Oh yes, I’ve just remembered, I also have a Read The Bookers Plan, and a Read the Miles Franklin Winners Plan, and a Read the Nobels Plan. (BTW have you *seen* my TBR? This is what it looked like in 2013 but it’s worse now).
    I think that at heart I am a frivolous reader. I like reading because I like reading. And you lot, you, my favourite bloggers who fill my reading life with more and more recommendations for fantastic books to read, bring one interloper after another into my frivolous reading life and my groaning shelves because I read (and buy) on impulse. I can’t help it, I am an INTP (see Myers-Briggs) and we INTPs love to design things but not actually build them. And that includes reading lists.

    Liked by 2 people

  3. Jonathan

    Ha! Ha! Methinks I struck a nerve.:-) Go on, surely you can just squeeze ‘The Leopard’ in to your reading schedule! It’s just a thin little book! 🙂

    Even my Zola ‘RM plan’ was haphazard and desultory. I just started reading a few of his books as I recalled really liking the ones I’d read before and then I just kept picking up another. It wasn’t actually until I was on about the tenth one that I seriously thought about reading the whole RM series. Even then it was out of order and just when I felt like it.

    I started thinking about this because I originally planned to read the Carter bio of Proust in January and I had the idea of starting Zola’s Three Cities about April time – for some reason that seemed like a good time to start it. But here I am and I still haven’t even started the Proust bio. Grrrr!


    • Jonathan

      I like the gallery pics. I have to ‘quieten down’ the screaming books as well, that’s why I keep most of them in a cupboard rather than on shelves. I also find that my ebook TBR doesn’t attract so much attention either.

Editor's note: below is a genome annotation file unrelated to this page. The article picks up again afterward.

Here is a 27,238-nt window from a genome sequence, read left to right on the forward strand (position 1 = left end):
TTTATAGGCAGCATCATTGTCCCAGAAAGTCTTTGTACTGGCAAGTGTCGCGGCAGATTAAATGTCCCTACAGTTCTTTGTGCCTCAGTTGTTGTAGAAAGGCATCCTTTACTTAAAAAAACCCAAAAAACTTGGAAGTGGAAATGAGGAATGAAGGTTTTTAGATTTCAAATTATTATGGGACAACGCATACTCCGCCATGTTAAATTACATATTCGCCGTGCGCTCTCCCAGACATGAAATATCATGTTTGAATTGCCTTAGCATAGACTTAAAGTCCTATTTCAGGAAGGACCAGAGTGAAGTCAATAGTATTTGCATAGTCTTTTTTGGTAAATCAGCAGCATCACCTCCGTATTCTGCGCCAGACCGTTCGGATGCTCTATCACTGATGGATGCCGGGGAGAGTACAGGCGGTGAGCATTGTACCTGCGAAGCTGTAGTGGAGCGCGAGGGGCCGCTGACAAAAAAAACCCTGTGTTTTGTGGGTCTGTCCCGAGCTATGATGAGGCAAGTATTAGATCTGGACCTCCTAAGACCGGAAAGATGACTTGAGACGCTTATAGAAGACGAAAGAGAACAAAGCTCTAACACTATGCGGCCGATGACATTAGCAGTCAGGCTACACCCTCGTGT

BTW I find it difficult getting interested with all these 1001 Books to Read type of things. I mean I like looking at them to see if there’s anything interesting but I don’t like the idea of reading books just because they’re considered ‘worthy’ or they’ve won a prize or something. I do it sometimes (I recently read my first Jane Austen – S&S – and was underwhelmed) and usually regret it.


      • Ah, now I have had the opposite experience with 1001 Books: I’ve liked almost everything I’ve read. Having said that, I have *natch* ignored anything that doesn’t appeal, with two regrettable exceptions, Swift’s Tale of a Tub and Melville’s Moby Dick. C’est la vie, and at least I can privately raise an eyebrow when people say how much they loved them. (Really? You really read it and liked it?? Hmmm.)
        Tell you what, I’ll read The Leopard if you will. This will inspire us both. But not yet, I promised Stu I would read five translations from previous IFFP winners for his IFFP 25 year anniversary project and I have only done one, well, two, if you count half reading the counterfeit copy of The Sorrow of War because I did sort of review what I’d read so far until all the pages went missing.
        How does June sound? That gives us both time to clear the decks and *commit*.

        Liked by 1 person

  4. No! Wait! I forgot, I’m supposed to be overseas in June! (Remember, we’re going to meet up in London). Let’s make it July.


    • Jonathan

      Yes, I remember Lisa. And July sounds good for The Leopard. I do want to read it.

      I know (or I think I know) what you mean with Moby Dick. A lot of people will claim that it’s a classic etc. But really!? I stuck with it but felt like abandoning it many times (I actually preferred all the info about whaling than the ‘fiction’). When people who barely read any books claim that it’s a classic then I do wonder if is based on their own experience or whether they’re just saying what they think they should be saying. This is also my experience with Shakespeare; I can’t distinguish those who genuinely like his work and those who just say they do because they think they should. But I have to weigh this against the fact that I may just not be ‘getting it’ for some reason; I’m not totally unreasonable, my opinions of books have changed when others have explained things to me that I’ve missed.


      • Yes, and my opinions of books has changed with re-reading in later years. Some books I loved I now find unsatisfying, and I love some others I didn’t understand and therefore with all the arrogance of youth dismissed as unreadable.
        Me, I like *some* Shakespeare. *surprise, surprise* I like the ones I’ve seen performed and not the ones I haven’t.

        Liked by 1 person